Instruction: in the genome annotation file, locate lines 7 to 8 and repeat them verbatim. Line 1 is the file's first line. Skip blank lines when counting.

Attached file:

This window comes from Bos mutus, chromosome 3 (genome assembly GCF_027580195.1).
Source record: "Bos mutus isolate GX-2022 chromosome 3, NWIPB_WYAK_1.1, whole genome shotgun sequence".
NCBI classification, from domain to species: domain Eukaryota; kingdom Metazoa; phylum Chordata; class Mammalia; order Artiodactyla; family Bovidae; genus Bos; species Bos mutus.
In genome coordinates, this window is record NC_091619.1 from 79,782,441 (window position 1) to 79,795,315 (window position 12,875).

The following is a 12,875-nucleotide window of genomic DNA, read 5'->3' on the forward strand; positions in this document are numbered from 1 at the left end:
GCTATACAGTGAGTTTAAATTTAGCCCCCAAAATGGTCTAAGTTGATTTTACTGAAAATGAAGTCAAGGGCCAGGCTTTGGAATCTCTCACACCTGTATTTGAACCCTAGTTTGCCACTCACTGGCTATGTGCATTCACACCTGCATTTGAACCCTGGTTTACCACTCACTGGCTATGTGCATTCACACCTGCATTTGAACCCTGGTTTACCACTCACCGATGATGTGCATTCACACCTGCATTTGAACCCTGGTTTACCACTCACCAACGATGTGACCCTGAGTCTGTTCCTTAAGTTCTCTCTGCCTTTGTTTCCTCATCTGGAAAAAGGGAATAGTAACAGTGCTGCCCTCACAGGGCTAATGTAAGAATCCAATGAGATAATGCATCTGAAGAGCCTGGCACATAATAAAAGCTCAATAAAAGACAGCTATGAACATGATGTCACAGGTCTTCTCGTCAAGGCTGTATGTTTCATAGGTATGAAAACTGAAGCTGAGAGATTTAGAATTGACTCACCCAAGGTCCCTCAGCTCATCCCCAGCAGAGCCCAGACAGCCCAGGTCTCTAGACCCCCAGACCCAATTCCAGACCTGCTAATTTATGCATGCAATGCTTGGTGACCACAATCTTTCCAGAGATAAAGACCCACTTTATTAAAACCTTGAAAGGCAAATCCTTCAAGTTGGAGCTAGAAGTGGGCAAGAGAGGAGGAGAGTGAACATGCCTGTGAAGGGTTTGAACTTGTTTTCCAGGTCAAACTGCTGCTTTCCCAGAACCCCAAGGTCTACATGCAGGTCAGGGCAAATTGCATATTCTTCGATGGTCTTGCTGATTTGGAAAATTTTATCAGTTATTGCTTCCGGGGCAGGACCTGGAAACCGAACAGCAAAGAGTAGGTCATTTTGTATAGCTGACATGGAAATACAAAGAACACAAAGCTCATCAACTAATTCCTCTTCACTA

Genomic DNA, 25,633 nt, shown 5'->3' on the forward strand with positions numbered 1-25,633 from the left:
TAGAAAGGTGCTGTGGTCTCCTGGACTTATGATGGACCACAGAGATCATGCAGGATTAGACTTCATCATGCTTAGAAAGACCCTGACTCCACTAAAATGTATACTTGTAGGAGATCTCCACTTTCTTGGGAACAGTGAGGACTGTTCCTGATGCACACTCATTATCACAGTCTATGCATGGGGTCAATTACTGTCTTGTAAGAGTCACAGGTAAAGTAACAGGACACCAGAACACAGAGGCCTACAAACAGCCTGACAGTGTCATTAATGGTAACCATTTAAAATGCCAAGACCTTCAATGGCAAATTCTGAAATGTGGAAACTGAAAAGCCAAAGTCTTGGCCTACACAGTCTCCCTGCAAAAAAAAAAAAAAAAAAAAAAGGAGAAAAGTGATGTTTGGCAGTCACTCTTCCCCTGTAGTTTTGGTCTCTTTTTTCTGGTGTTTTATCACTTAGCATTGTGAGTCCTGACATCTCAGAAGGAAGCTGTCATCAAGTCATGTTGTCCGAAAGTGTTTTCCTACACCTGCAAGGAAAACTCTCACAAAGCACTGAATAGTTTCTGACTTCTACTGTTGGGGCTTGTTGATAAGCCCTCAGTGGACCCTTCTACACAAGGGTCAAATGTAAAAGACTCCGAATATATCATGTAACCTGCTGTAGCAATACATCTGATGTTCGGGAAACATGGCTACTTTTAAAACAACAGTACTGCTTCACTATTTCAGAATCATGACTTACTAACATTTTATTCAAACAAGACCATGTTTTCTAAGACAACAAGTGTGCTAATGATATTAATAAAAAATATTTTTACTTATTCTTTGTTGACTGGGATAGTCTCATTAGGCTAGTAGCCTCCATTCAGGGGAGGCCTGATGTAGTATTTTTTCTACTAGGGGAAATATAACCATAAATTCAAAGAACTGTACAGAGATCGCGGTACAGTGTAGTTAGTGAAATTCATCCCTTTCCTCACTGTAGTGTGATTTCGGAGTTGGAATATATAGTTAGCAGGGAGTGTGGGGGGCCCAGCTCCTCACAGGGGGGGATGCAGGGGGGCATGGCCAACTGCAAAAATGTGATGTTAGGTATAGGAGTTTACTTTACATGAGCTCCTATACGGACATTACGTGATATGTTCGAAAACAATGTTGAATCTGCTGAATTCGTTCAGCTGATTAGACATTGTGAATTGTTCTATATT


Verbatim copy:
Genomic DNA, 25,633 nt, shown 5'->3' on the forward strand with positions numbered 1-25,633 from the left:
TAGAAAGGTGCTGTGGTCTCCTGGACTTATGATGGACCACAGAGATCATGCAGGATTAGACTTCATCATGCTTAGAAAGACCCTGACTCCACTAAAATGTATACTTGTAGGAGATCTCCACTTTCTTGGGAACAGTGAGGACTGTTCCTGATGCACACTCATTATCACAGTCTATGCATGGGGTCAATTACTGTCTTGTAAGAGTCACAGGTAAAGTAACAGGACACCAGAACACAGAGGCCTACAAACAGCCTGACAGTGTCATTAATGGTAACCATTTAAAATGCCAAGACCTTCAATGGCAAATTCTGAAATGTGGAAACTGAAAAGCCAAAGTCTTGGCCTACACAGTCTCCCTGCAAAAAAAAAAAAAAAAAAAAAAGGAGAAAAGTGATGTTTGGCAGTCACTCTTCCCCTGTAGTTTTGGTCTCTTTTTTCTGGTGTTTTATCACTTAGCATTGTGAGTCCTGACATCTCAGAAGGAAGCTGTCATCAAGTCATGTTGTCCGAAAGTGTTTTCCTACACCTGCAAGGAAAACTCTCACAAAGCACTGAATAGTTTCTGACTTCTACTGTTGGGGCTTGTTGATAAGCCCTCAGTGGACCCTTCTACACAAGGGTCAAATGTAAAAGACTCCGAATATATCATGTAACCTGCTGTAGCAATACATCTGATGTTCGGGAAACATGGCTACTTTTAAAACAACAGTACTGCTTCACTATTTCAGAATCATGACTTACTAACATTTTATTCAAACAAGACCATGTTTTCTAAGACAACAAGTGTGCTAATGATATTAATAAAAAATATTTTTACTTATTCTTTGTTGACTGGGATAGTCTCATTAGGCTAGTAGCCTCCATTCAGGGGAGGCCTGATGTAGTATTTTTTCTACTAGGGGAAATATAACCATAAATTCAAAGAACTGTACAGAGATCGCGGTACAGTGTAGTTAGTGAAATTCATCCCTTTCCTCACTGTAGTGTGATTTCGGAGTTGGAATATATAGTTAGCAGGGAGTGTGGGGGGCCCAGCTCCTCACAGGGGGGGATGCAGGGGGGCATGGCCAACTGCAAAAATGTGATGTTAGGTATAGGAGTTTACTTTACATGAGCTCCTATACGGACATTACGTGATATGTTCGAAAACAATGTTGAATCTGCTGAATTCGTTCAGCTGATTAGACATTGTGAATTGTTCTATATT